Nazareth Renovation

Recently, my family visited some friends and relatives and their home. It was a very friendly household. We spent much of the time speaking about their home renovations. Painting on all the walls. Installing a new kitchen. A new bathroom. A large TV. Inside of me there was a temptation saying, “I want this too”. A perfect home with nothing out of place.

What stands in contrast to this vision is Jesus’ vision of the first Beatitude or his commandment “Blessed are the poor” (Luke 6:20), rather than, “Blessed are the Perfect” or “Blessed are the Rich”.

As Marists and as Christians we are called to follow the example of Jesus, Mary and Joseph in our own life choices. Our homes. Our lifestyles. Not for poverty for poverty's sake, but of poverty and simplicity for God’s sake and in the way of Nazareth Mary and Joseph’s home.Of letting go of the things which build bigger and bigger homes and the things that build bigger and bigger businesses so that we might be available for God and the people who form our lives. In effect to convert our homes into the home of Nazareth for today. We are called on an ongoing conversion, a metanoia, a change of mind, but in our own homes to. Especially in a world that places emphasis on do-it-yourself renovations.

Mary, Jesus and Joseph’s home in Nazareth existed in a different time (2000 years ago) and a different culture (first century Jewish Palestine under Roman oppression). But there are themes and values we can draw upon from their home to seek Nazareth for us today in the Spirit of Mary, Jesus and Joseph.

Here are seven steps you might choose to take…

1. We cannot do this alone. Originally this was Mary and Joseph’s home, but ultimately, this was God’s dream. We must build a home for prayer. For Jews in the first century they would pray at least 3 times a day. For the early Christians they would continue in this tradition. To talk to God. For Marists, this cannot simply be by reading a how to guide, or reading a computer screen of 10 tips. We must seek God out in our lives. Where is God hiding? Even in places we do not expect. To get a taste for God. In our own wildernesses. In the hardest moments of our life. In our hearts.

2. Blessed are the poor. Jesus is born into a carpenter’s family. This is a well off, middle class or even an upper-class trade in first century Palestine. Why is it that Jesus is so generous by the time he is 30 years old? It is not simply an instinctive or internal motivation. He would have learnt from those around him. Joseph would have shown Jesus his trade, but also the obligation as a good Jew to care for the poor. Who are the poor in our own lives today? Not just the financially poor…. The outcasts…. Those on the edge of society….. We must begin to make choices that care for the poor in radical ways, but most in simplicity. In just stepping into the spaces where the poor live. Especially when this seems uncomfortable.

3. “My mother and my brothers and my sisters are those that do the will of my Father in Heaven” (Luke 8:21). How do we know the will of God? We must ponder. We must take time to reflect. Like Mary at the Annunciation. In the prayer the Our Father it says “Thy will be done” (Matthew 6:10). Not my will. We must let go of our own kingdoms. Our own ego’s desires. For Jewish people of the first century, the Sabbath, the 7th day started from Friday Sun down to Saturday Sun down. The Sabbath was given by God so that people could let go of their own ego’s desires. To let go of the busyness. To Stop. To rest. To hand one’s life over to God. In the community. In family. We are called to live the Sabbath. Not by continuing working, but by resting.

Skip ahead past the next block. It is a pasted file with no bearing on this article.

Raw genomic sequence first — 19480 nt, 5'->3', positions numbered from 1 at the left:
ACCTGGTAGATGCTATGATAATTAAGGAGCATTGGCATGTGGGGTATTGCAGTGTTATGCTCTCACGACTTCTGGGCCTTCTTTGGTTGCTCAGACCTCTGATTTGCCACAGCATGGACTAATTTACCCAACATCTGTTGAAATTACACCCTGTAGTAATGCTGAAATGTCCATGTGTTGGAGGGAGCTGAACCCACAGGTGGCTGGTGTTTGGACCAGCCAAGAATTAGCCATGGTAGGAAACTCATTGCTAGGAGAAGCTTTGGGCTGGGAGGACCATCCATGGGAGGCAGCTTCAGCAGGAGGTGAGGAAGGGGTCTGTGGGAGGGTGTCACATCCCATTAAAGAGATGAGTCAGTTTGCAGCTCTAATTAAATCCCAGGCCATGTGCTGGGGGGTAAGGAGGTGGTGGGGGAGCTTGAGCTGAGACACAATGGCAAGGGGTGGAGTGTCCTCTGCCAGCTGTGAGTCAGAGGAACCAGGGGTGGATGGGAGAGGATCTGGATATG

4. The Visitation. This is where the Holy Family really comes to life. The Child leaps in Marys womb. We to are called to bring the Spirit of Mary, Joseph and Jesus to others. Of Nazareth. Jesus sends his disciples out. Not staying at home. We too are called to visit our neighbours. To be creative. By sending a card. By cooking food for neighbours. By cutting their lawns and tend their gardens. Not to convert them, but simply to visit them. Do we visit our neighbours?

5. Work family balance. In first century Palestine, traditionally women would have raised the children and the men would go out to work. In our modern culture community is radically breaking down. To counterbalance this, we must prioritise family time as much as possible. Especially with our children. Family comes first. Not work. There is a cost to this. But there is something deeper here….God

6. Boys (and girls) need male role models. For Jesus he had Joseph, Zachariah and his Father in Heaven. Men need to be present in their lives of their family. Men need to be willing to make sacrifices, like Jesus on the cross, for the ones they love. In our culture today men need to begin cooking, cleaning, playing with the kids and having deep and meaning filled conversations that challenge our children. Not to run away when things seem too hard. But rather, to step into the worlds of their children and the ones they love.

7. The Family Table. Finally, the family table forms the heart of the home in Nazareth. Here is where all the elements can come together. Not by watching the TV or phone over a meal at the dinner table. But by turning all the distractions off and by being present to each other. The family table is about a conversation over a meal. And the meal starts with a prayer

“Thank you, God, for the gifts we are about to receive….through Jesus our Brother”


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31 January 2021

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Marist Laity Australia

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Reflect on the 7 steps above for your own homes and families and communities...

What steps are you called to take?

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